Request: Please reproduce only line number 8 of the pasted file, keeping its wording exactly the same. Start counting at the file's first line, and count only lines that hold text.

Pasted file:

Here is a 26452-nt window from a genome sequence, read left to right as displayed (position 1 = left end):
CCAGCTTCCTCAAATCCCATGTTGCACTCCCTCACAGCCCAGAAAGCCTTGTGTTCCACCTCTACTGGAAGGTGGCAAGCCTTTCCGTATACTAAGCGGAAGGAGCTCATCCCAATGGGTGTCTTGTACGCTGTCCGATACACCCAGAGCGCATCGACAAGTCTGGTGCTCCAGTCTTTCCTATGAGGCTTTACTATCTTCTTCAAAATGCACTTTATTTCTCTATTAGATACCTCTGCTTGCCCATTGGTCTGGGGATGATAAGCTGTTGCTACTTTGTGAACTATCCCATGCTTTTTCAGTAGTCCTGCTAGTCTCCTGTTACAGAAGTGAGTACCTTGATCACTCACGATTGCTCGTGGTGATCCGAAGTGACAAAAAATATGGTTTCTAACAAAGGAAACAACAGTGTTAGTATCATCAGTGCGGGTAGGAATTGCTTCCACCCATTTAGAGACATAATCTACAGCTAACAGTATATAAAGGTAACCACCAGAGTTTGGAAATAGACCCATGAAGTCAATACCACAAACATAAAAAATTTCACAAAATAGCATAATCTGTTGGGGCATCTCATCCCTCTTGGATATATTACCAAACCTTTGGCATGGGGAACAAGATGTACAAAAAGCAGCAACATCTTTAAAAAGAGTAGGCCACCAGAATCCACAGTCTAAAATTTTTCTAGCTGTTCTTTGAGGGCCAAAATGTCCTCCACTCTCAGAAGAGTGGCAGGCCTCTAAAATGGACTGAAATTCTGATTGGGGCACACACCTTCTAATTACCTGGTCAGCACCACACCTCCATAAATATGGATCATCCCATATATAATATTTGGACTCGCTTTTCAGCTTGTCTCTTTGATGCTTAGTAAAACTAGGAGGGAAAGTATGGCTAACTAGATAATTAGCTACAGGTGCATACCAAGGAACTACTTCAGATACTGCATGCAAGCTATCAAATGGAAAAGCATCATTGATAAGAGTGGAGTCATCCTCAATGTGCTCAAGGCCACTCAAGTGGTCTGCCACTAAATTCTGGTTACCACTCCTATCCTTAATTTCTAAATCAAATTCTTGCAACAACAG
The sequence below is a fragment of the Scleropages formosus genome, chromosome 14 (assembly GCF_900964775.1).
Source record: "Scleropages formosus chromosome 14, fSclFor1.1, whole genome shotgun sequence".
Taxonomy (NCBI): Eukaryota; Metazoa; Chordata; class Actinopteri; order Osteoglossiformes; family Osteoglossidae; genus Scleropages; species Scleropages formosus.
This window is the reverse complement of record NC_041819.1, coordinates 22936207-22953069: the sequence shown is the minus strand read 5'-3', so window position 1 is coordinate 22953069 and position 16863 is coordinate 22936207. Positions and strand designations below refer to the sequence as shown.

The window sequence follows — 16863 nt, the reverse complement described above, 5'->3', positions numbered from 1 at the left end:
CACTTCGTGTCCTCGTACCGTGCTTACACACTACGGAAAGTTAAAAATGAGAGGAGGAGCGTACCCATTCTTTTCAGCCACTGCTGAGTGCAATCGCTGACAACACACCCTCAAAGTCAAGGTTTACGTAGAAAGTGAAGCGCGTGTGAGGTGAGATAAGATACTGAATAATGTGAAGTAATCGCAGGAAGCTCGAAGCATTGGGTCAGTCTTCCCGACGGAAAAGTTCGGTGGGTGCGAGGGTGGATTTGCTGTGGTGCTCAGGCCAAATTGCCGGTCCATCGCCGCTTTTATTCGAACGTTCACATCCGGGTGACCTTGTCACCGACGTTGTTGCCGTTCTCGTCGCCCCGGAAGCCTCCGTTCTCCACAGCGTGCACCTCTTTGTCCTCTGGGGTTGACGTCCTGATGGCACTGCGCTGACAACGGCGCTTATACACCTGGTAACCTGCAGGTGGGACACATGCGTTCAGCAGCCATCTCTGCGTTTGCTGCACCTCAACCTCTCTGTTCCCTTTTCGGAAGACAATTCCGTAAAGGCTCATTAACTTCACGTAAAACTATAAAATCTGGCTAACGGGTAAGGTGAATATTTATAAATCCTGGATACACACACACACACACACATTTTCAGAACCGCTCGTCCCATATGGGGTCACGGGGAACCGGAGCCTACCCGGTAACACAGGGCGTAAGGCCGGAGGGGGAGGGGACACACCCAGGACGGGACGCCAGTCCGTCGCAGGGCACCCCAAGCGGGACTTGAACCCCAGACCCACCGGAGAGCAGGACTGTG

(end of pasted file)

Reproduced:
CACTTCGTGTCCTCGTACCGTGCTTACACACTACGGAAAGTTAAAAATGAGAGGAGGAGCGTACCCATTCTTTTCAGCCACTGCTGAGTGCAATCGCTGACAACACACCCTCAAAGTCAAGGTTTACGTAGAAAGTGAAGCGCGTGTGAGGTGAGATAAGATACTGAATAATGTGAAGTAATCGCAGGAAGCTCGAAGCATTGGGTCAGTCTTCCCGACGGAAAAGTTCGGTGGGTGCGAGGGTGGATTTGCTGTGGTGCTCAGGCCAAATTGCCGGTCCATCGCCGCTTTTATTCGAACGTTCACATCCGGGTGACCTTGTCACCGACGTTGTTGCCGTTCTCGTCGCCCCGGAAGCCTCCGTTCTCCACAGCGTGCACCTCTTTGTCCTCTGGGGTTGACGTCCTGATGGCACTGCGCTGACAACGGCGCTTATACACCTGGTAACCTGCAGGTGGGACACATGCGTTCAGCAGCCATCTCTGCGTTTGCTGCACCTCAACCTCTCTGTTCCCTTTTCGGAAGACAATTCCGTAAAGGCTCATTAACTTCACGTAAAACTATAAAATCTGGCTAACGGGTAAGGTGAATATTTATAAATCCTGGATACACACACACACACACACATTTTCAGAACCGCTCGTCCCATATGGGGTCACGGGGAACCGGAGCCTACCCGGTAACACAGGGCGTAAGGCCGGAGGGGGAGGGGACACACCCAGGACGGGACGCCAGTCCGTCGCAGGGCACCCCAAGCGGGACTTGAACCCCAGACCCACCGGAGAGCAGGACTGTG